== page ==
The goal of protective management is to maintain and improve the quality of the water source used by a PWS. Experience has documented that contaminants, contaminant sources and specific land uses can be managed to help reduce the likelihood that water will be rendered unfit for PWS uses or that changes in water quality will increase operating costs. Protective management strategies are applied within the delineated SWPA and may include: increased monitoring or inspections at potential sources of contamination, prioritizing regulatory controls on sources of contamination, implementation of best management practices (BMPs) and public education programs.
Areas more likely to allow contaminants to enter the source water should be managed more intensively than other areas. If the inventory has discovered a large number of different types of sources, the team may want to prioritize the sources according to how likely they are to contaminate water or how dangerous the contaminants are to human health using the susceptibility assessment from Step 3.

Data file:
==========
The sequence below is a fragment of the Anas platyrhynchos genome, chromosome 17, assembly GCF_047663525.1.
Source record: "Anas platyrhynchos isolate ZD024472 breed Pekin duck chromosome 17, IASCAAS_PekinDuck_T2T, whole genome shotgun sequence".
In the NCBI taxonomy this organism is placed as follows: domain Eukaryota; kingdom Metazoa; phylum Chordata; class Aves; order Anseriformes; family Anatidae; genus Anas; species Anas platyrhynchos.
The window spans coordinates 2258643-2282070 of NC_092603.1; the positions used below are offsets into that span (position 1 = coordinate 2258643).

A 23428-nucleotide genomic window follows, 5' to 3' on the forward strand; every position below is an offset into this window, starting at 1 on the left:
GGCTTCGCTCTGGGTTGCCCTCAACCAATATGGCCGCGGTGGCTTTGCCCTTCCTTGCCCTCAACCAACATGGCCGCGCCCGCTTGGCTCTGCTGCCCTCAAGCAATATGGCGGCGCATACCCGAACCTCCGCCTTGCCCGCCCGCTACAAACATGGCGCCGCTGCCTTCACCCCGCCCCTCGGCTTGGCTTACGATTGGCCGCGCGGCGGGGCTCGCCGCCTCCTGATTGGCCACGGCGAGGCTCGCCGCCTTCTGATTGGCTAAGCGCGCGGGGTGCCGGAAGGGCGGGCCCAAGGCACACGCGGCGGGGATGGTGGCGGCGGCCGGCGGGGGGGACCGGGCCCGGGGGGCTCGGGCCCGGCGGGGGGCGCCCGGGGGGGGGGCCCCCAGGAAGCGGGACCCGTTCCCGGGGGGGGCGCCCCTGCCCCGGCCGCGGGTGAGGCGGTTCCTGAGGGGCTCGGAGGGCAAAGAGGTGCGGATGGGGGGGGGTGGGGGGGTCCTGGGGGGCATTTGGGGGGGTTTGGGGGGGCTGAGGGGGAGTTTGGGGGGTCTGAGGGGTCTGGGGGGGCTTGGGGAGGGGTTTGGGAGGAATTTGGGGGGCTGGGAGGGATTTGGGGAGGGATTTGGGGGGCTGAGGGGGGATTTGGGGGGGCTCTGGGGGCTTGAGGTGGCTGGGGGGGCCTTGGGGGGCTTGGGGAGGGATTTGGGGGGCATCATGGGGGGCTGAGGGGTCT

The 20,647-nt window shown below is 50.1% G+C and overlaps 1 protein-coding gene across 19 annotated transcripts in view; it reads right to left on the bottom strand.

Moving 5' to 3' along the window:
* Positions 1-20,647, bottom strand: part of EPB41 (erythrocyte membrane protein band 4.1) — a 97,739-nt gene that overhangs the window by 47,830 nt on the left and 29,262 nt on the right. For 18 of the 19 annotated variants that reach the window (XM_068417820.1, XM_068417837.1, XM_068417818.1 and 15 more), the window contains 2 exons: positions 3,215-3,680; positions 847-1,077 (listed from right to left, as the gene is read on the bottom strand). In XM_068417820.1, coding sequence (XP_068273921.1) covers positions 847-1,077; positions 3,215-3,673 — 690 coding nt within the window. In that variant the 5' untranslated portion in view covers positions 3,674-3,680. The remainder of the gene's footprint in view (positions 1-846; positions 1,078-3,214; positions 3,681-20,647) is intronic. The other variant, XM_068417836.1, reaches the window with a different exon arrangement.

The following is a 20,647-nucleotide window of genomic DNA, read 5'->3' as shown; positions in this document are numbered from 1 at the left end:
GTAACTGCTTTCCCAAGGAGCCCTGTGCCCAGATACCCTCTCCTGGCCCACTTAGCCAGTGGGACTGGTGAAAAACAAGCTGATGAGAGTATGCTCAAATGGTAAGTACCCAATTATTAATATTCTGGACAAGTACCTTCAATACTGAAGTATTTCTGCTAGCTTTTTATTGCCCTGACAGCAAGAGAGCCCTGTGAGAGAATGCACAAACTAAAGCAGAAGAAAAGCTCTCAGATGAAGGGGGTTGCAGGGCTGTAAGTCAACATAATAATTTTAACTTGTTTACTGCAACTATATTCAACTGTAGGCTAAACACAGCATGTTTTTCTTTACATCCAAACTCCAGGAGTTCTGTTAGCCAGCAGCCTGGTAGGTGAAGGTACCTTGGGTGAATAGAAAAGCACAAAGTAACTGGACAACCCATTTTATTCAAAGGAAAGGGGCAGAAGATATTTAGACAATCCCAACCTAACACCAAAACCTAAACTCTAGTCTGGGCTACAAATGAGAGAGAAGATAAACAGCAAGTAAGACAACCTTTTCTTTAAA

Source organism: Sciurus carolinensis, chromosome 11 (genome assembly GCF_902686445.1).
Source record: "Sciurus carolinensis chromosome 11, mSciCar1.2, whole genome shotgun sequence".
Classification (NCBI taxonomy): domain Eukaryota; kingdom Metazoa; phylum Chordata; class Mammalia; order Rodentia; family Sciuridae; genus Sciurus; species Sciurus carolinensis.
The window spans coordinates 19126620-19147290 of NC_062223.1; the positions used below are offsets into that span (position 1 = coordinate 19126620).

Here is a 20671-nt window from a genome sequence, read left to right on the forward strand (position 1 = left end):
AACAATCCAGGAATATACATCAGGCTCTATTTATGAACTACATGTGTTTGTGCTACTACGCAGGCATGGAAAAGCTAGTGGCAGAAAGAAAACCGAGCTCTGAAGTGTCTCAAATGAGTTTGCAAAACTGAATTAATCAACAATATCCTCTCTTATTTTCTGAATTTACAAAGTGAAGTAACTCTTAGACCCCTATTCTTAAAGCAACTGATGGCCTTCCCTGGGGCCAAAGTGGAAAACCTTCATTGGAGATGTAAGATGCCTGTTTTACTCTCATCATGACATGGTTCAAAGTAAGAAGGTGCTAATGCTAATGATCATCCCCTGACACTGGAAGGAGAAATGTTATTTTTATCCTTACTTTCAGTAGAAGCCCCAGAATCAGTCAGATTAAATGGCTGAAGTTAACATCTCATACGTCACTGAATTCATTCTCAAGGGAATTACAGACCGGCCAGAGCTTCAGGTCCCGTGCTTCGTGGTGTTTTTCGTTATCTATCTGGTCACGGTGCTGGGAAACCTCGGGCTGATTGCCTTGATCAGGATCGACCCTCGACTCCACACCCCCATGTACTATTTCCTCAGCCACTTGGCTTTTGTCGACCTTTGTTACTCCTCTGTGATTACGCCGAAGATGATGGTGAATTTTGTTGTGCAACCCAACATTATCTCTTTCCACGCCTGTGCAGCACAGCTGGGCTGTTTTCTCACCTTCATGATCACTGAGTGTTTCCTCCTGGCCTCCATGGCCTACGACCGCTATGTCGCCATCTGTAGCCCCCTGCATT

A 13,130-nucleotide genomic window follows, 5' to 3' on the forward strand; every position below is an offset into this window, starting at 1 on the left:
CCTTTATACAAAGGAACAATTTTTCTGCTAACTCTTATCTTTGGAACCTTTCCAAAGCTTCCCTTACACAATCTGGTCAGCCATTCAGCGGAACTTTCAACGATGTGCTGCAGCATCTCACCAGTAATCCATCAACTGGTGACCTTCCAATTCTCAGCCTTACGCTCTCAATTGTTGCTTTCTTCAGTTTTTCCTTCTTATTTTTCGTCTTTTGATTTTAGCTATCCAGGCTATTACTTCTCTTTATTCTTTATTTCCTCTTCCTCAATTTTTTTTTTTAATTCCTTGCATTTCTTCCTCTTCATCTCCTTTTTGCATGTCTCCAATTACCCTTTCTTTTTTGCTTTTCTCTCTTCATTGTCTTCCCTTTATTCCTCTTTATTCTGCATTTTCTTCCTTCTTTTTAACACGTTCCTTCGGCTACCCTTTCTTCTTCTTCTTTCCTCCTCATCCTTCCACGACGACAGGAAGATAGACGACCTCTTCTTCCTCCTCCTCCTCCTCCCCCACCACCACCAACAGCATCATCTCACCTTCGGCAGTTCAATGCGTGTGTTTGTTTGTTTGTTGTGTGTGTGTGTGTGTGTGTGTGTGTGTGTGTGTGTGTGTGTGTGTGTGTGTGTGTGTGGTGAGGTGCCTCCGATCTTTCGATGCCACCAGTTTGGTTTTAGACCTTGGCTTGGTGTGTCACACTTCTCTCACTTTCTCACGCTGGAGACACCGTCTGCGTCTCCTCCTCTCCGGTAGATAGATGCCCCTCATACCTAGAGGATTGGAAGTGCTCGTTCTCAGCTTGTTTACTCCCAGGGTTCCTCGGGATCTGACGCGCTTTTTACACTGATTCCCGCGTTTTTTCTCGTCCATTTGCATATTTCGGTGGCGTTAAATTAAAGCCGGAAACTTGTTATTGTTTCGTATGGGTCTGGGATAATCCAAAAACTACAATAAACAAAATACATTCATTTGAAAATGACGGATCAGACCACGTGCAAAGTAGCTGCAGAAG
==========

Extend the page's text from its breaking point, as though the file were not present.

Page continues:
The team should set goals for managing the potential sources of contamination in the zones of the SWPA. Various management options should be evaluated based on reaching the team's goals. For instance, if the goal is to prevent contaminants from entering groundwater, management options might include double containment for storage containers or simply prohibiting certain activities. If the goal is to maintain and improve the quality of the drinking water, management might include public education programs or implementing BMPs in local businesses and farming operations.
The community planning team should prepare recommendations to the governing entity that will be responsible for managing the SWP program. The team should also suggest a time frame for evaluating the success in reaching the management goals.
Many communities find that political or geographic boundaries (such as the city limits, streets, streams or section lines) are easier to manage than the scientific boundaries of the delineated zones. Communities are encouraged to use political or geographic boundaries for the SWP zones if these boundaries also include the scientifically determined delineation boundaries.
Local entities may choose to manage their SWP areas in a variety of ways. The choice of management techniques is determined by the size and nature of the SWP area, the type of delineation method used, the type of local entity, the operation of the potential source of contamination, the characteristics of the chemicals used and the source management already in place. For more assistance, contact your Regional Source Water Assessment and Protection Coordinator at DEP.